The Chicago Cubs are reaping the benefits of a stacked farm system. The fact that they have continued to graduate players to the big league club, or trade others, and still maintain a high ranking in just about all prospect ranking systems speaks volumes. Names like Ian Happ, Kyle Schwarber, Dylan Cease, Jorge Soler, Arismendy Alcantara, Duane Underwood, and many more have become well known to most Cubs fans because of how highly touted the Cubs farm system has been for the past six or so years.
There are other prospects, though; ones who are noteworthy in their own regard but who slip through the cracks simply because of the volume of top-level prospects throughout the organization. Some have come and gone already, others never managed to pan out, and, of course, there are those that are still plugging away within the system. In 2017, it’s easy to focus on the big league club; they’re finally winners and that makes them all the easier to engage with. The minors still have hidden gems, or at the very least players worth keeping track of as they progress through the system.
One such player is Cuban National Series alum Eddy Martinez. For two years, as a teenager, he played for Lenadores de Las Tunas of the CNS. He didn’t put up stellar numbers for Las Tunas, but as an 18-19 year old his numbers weren’t really what mattered. What MLB teams were paying attention to were the raw tools he displayed. Tools that, for example, drew comparisons to longtime MLBer Andruw Jones. The belief was, and still is, that as Martinez’s frame fills out he’ll develop more power and eventually be a consistent doubles and home runs guy.
It’s important to note that not all scouts agreed on Martinez. Baseball America, for instance, wasn’t that high on Martinez. They labeled him a solid prospect, but not a premium one. The main concern for Baseball America, and other scouts, was the lack of true power found in Martinez’s swing. In the CNS he was more of a gap to gap hitter, and the belief that he would develop more power as he filled out wasn’t shared by a number of scouts. There’s nothing wrong with a solid prospect, but on a team as loaded as the Cubs, one wonders just how much shelf life there is in an outfielder without above-average power.
A number of teams were willing to side with the positive scouting reports, and it was the Cubs who took a flier on Martinez, signing him to a $6 million deal in 2015. Martinez saw his first action in the Cubs system in 2016 for the Midwest League South Bend Cubs. Through 517 plate appearances, he managed to post a slash line of .254/.331/.380. The numbers weren’t stellar, but again, the numbers didn’t matter as much as his development. In that regard, getting Martinez a full year with an A-ball club to see where he was development-wise is about what the Cubs wanted from him in 2016.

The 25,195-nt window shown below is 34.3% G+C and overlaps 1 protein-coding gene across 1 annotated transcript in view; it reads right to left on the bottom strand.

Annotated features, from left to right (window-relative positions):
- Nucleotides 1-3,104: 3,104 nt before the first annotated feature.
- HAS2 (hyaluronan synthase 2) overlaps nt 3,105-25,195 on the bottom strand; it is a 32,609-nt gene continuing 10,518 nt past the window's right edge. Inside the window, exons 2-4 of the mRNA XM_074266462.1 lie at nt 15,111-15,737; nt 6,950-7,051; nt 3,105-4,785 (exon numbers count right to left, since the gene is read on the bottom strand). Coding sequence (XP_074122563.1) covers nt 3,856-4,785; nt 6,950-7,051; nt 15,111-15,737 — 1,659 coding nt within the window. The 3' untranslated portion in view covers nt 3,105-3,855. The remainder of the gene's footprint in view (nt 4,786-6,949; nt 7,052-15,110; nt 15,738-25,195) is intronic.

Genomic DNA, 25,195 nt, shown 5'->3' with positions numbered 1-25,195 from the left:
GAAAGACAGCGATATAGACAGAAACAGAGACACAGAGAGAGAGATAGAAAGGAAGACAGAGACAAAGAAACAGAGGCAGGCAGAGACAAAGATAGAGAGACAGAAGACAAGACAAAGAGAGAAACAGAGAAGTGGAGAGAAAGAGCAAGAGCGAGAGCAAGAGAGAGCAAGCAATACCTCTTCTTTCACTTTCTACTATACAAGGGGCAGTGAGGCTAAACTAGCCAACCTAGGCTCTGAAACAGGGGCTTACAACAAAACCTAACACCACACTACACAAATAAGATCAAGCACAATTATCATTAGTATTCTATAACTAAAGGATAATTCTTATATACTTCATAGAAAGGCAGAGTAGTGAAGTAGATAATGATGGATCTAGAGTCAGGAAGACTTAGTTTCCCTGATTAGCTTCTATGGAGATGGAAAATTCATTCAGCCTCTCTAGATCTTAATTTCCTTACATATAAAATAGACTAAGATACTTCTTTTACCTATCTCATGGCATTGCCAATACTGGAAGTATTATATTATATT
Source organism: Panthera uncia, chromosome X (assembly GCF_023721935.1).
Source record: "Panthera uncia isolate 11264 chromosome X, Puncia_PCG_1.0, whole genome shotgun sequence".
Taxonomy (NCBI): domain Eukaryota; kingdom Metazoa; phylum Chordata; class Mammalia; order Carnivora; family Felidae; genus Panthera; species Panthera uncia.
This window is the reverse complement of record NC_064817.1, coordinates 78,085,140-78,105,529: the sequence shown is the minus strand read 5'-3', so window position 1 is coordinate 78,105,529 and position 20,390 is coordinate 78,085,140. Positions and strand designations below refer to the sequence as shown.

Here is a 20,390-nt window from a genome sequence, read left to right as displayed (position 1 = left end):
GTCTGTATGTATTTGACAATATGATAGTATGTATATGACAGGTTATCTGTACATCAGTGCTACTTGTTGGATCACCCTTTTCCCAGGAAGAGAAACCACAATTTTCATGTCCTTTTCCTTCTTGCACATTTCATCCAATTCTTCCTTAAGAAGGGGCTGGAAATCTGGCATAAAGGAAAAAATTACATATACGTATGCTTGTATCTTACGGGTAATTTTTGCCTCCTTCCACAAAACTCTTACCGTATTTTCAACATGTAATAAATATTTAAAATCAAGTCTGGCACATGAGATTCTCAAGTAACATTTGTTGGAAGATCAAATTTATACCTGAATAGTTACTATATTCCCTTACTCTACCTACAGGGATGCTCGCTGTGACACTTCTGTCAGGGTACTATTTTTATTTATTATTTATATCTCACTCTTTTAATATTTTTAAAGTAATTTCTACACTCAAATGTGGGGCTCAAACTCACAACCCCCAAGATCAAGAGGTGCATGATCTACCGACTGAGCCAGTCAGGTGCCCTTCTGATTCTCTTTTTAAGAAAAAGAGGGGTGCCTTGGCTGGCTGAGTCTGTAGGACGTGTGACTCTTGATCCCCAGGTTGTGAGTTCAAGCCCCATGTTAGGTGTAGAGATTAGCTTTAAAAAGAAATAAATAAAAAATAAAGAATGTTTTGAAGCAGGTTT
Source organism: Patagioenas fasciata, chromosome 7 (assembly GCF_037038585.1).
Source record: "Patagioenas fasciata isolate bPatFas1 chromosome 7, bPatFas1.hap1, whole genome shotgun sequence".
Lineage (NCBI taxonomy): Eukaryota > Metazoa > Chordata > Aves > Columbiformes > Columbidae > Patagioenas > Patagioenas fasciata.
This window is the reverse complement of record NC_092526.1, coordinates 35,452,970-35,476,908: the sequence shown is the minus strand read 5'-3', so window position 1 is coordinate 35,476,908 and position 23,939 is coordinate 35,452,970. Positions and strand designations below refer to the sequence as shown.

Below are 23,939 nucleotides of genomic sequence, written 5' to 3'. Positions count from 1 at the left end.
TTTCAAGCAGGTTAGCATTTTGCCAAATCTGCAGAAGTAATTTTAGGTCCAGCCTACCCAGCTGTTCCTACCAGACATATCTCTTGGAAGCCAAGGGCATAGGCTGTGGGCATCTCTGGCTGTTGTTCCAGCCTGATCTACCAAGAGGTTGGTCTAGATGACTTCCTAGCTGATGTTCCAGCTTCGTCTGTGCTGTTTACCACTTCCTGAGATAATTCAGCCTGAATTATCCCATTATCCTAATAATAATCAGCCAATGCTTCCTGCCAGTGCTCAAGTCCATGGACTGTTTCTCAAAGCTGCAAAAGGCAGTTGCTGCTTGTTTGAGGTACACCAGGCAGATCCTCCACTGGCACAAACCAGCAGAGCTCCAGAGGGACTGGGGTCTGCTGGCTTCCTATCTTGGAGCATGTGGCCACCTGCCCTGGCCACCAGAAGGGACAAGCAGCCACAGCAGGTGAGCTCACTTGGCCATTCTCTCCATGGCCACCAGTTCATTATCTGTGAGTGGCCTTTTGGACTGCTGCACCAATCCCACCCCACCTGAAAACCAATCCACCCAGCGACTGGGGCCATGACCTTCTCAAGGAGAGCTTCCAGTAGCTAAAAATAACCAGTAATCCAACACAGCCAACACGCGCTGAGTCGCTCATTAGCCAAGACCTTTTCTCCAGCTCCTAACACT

There were some positives in Martinez’s numbers. A TAv of .268 shows that there is some reason to believe in his ability to progress as a hitter. The statistic that sticks out most is his BABIP of .315. There is some luck involved in BABIP, but for a guy whose power hasn’t come in yet, having a BABIP that high equates with an ability to hit the ball hard and avoid fielders. If Martinez’s power never truly develops it may be his ability to find holes with his bat that he has to rely on more than anything else.
What is concerning is that in his 21-year-old season Martinez only managed to post an ISO of .126. That’s below average, and a bit concerning since the big sell on Martinez is that he will grow into significant power. The power may still be present, just waiting to be unleashed, but as of yet Martinez has yet to show the raw power many saw in his profile. This is one statistic that will be important to track as Martinez progresses through the system, because as an outfielder he’ll need a decidedly higher ISO to provide the value the Cubs need.
A small amount of buzz had followed Martinez when he signed, but as he became just another prospect at South Bend, the buzz quickly faded. For Martinez, this has been a blessing, because so far 2017 hasn’t been all that kind. A move to the Myrtle Beach Pelicans, the Cubs High-A team, hasn’t returned many dividends to this point. He’s showed some regression at the plate, but it’s still very early in the season. That’s the mantra to be used with Martinez at this stage: it’s still early. Luckily for him, he’s not a prospect that most Cubs fans have made the effort to focus on. This is allowing him to, hopefully, work through his struggles.
Eddy Martinez is a prospect who is a long way from the big leagues, and based on his power, I have doubts that he’ll ever make it to the big league club. As previously stated, though, it is early, so the jury is still out on the Cuban youngster. The Cubs, luckily, have enough talent that they are able to be patient with a prospect like Martinez. It’s a feeling the Cubs are able to enjoy, and their hope is that the patience they are showing Martinez will pay off in a few years. Perhaps it will, but even if it doesn’t, it’s an even better feeling to know that the organization is no longer dependent on a handful of prospects living up to their potential.